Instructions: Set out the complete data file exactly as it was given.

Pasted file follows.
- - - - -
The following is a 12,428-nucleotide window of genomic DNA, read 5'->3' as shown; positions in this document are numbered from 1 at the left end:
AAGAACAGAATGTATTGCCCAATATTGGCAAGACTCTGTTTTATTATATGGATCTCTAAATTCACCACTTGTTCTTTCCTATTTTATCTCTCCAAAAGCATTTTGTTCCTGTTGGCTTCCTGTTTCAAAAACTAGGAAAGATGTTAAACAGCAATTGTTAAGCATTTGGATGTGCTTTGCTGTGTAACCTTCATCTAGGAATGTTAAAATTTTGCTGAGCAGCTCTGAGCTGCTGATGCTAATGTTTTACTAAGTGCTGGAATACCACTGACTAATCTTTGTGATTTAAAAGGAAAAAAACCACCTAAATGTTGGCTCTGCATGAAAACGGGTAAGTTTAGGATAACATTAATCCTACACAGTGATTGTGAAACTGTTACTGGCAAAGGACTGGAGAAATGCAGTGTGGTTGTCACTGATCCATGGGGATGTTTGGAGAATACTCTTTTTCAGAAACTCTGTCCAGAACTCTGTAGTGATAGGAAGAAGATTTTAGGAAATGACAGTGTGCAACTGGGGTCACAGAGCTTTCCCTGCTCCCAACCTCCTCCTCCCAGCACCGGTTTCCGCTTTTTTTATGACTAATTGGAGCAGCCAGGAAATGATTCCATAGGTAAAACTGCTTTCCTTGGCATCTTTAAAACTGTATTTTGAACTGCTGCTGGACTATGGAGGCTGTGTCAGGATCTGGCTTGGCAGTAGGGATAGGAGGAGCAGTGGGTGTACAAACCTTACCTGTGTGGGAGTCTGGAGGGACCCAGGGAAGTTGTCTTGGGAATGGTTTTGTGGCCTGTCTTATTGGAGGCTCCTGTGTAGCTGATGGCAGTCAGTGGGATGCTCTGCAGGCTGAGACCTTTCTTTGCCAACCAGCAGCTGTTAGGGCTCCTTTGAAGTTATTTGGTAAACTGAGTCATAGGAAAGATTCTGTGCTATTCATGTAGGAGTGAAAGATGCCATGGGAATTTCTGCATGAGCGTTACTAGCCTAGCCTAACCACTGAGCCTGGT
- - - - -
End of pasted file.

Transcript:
The following is a 12,428-nucleotide window of genomic DNA, read 5'->3' as shown; positions in this document are numbered from 1 at the left end:
AAGAACAGAATGTATTGCCCAATATTGGCAAGACTCTGTTTTATTATATGGATCTCTAAATTCACCACTTGTTCTTTCCTATTTTATCTCTCCAAAAGCATTTTGTTCCTGTTGGCTTCCTGTTTCAAAAACTAGGAAAGATGTTAAACAGCAATTGTTAAGCATTTGGATGTGCTTTGCTGTGTAACCTTCATCTAGGAATGTTAAAATTTTGCTGAGCAGCTCTGAGCTGCTGATGCTAATGTTTTACTAAGTGCTGGAATACCACTGACTAATCTTTGTGATTTAAAAGGAAAAAAACCACCTAAATGTTGGCTCTGCATGAAAACGGGTAAGTTTAGGATAACATTAATCCTACACAGTGATTGTGAAACTGTTACTGGCAAAGGACTGGAGAAATGCAGTGTGGTTGTCACTGATCCATGGGGATGTTTGGAGAATACTCTTTTTCAGAAACTCTGTCCAGAACTCTGTAGTGATAGGAAGAAGATTTTAGGAAATGACAGTGTGCAACTGGGGTCACAGAGCTTTCCCTGCTCCCAACCTCCTCCTCCCAGCACCGGTTTCCGCTTTTTTTATGACTAATTGGAGCAGCCAGGAAATGATTCCATAGGTAAAACTGCTTTCCTTGGCATCTTTAAAACTGTATTTTGAACTGCTGCTGGACTATGGAGGCTGTGTCAGGATCTGGCTTGGCAGTAGGGATAGGAGGAGCAGTGGGTGTACAAACCTTACCTGTGTGGGAGTCTGGAGGGACCCAGGGAAGTTGTCTTGGGAATGGTTTTGTGGCCTGTCTTATTGGAGGCTCCTGTGTAGCTGATGGCAGTCAGTGGGATGCTCTGCAGGCTGAGACCTTTCTTTGCCAACCAGCAGCTGTTAGGGCTCCTTTGAAGTTATTTGGTAAACTGAGTCATAGGAAAGATTCTGTGCTATTCATGTAGGAGTGAAAGATGCCATGGGAATTTCTGCATGAGCGTTACTAGCCTAGCCTAACCACTGAGCCTGGT